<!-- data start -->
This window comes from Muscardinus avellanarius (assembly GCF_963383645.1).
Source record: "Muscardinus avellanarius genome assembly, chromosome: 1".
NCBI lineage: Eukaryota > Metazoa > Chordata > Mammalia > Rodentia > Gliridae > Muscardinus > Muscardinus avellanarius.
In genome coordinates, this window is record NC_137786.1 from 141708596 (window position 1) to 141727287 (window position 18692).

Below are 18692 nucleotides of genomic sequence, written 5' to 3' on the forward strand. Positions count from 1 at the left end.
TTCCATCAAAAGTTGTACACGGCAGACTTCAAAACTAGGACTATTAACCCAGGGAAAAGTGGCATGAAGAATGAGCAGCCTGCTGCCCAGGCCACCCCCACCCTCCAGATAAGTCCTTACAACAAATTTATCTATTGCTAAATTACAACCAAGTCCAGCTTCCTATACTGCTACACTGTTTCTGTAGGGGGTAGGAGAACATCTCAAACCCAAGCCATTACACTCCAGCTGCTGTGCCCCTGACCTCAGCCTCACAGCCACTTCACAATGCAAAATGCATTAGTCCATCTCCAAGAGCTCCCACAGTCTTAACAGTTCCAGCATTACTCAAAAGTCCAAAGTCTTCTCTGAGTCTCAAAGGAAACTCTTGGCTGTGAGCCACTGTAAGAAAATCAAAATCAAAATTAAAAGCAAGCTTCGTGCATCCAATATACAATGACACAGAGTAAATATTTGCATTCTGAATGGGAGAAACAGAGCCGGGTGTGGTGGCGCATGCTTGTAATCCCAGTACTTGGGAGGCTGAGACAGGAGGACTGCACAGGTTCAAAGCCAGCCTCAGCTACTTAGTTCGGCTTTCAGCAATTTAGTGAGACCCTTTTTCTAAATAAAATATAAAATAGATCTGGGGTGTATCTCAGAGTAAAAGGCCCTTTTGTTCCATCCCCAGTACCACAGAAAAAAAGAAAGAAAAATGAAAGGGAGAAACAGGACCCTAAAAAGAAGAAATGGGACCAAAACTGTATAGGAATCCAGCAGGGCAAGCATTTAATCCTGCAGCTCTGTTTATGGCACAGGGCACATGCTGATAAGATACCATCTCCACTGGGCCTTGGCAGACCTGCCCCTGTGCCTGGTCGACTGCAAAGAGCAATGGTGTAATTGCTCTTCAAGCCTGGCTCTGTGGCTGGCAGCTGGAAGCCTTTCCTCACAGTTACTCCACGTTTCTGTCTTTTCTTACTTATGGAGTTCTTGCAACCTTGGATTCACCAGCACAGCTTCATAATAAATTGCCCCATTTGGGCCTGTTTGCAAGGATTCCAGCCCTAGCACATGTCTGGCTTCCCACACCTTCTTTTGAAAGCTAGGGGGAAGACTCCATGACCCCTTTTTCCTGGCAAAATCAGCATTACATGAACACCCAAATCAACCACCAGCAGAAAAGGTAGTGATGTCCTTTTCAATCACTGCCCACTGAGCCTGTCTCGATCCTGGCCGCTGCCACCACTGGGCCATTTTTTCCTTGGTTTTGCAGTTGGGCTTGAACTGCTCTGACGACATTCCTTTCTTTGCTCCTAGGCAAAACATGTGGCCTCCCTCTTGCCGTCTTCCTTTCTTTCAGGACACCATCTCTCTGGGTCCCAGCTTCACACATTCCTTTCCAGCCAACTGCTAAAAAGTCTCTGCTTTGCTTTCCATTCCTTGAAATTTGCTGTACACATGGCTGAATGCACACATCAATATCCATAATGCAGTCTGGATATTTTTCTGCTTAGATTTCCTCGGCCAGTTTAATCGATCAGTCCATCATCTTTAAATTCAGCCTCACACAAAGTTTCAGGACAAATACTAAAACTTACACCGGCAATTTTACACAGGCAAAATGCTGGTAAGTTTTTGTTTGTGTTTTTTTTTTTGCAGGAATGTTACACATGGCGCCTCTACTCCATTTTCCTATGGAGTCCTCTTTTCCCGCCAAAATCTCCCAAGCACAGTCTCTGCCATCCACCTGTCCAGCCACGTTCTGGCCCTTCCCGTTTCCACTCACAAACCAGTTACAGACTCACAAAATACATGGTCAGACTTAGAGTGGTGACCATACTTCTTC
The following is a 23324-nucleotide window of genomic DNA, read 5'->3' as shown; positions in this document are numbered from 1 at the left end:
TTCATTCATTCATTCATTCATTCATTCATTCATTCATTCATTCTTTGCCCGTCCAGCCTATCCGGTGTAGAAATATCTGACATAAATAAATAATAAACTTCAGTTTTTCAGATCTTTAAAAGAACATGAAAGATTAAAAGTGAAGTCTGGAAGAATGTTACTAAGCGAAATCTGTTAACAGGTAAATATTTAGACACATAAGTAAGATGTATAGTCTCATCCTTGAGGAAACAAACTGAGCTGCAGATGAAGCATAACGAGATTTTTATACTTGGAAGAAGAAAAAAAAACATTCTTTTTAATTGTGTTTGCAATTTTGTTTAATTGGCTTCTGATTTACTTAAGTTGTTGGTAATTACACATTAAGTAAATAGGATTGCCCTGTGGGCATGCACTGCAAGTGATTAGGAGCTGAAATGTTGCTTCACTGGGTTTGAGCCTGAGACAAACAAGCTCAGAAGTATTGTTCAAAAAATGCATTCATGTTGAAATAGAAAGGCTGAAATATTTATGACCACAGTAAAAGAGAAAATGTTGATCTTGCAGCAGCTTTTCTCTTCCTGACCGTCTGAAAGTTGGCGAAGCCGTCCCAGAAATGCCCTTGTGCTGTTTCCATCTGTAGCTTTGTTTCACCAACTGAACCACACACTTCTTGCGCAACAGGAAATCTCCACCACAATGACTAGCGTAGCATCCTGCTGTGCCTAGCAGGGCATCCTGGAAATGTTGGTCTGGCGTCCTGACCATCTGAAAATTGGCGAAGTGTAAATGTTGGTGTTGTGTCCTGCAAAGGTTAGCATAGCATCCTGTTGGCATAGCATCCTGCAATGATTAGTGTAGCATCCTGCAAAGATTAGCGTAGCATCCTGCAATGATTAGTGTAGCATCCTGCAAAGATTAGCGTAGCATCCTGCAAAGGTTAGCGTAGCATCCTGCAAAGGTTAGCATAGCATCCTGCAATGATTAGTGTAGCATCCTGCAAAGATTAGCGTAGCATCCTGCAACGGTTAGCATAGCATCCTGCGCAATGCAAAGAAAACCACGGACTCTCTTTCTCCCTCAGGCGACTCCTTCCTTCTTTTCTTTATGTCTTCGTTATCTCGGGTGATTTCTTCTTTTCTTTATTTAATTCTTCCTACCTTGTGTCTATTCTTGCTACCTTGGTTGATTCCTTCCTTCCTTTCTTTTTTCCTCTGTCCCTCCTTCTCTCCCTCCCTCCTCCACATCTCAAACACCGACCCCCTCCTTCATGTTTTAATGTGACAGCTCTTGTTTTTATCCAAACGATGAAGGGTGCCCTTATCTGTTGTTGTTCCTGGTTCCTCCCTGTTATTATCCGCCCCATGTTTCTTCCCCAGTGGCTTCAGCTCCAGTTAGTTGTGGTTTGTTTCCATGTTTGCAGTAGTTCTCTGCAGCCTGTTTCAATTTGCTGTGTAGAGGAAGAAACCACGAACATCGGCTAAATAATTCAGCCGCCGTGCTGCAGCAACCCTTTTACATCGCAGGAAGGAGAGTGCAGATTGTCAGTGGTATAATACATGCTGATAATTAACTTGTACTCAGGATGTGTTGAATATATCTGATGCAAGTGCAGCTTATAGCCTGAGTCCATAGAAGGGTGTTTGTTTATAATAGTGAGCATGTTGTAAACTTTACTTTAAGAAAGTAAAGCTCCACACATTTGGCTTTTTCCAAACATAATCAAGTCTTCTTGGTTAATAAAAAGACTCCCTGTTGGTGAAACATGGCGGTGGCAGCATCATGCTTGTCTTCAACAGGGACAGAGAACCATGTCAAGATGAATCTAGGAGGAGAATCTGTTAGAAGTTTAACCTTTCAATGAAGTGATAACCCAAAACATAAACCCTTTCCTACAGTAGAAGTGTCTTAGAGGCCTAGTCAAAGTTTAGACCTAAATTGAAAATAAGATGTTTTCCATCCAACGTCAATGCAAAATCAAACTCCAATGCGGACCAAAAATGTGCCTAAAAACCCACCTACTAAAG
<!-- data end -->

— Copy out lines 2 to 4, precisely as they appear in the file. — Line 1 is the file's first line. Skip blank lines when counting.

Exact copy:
Source record: "Muscardinus avellanarius genome assembly, chromosome: 1".
NCBI lineage: Eukaryota > Metazoa > Chordata > Mammalia > Rodentia > Gliridae > Muscardinus > Muscardinus avellanarius.
In genome coordinates, this window is record NC_137786.1 from 141708596 (window position 1) to 141727287 (window position 18692).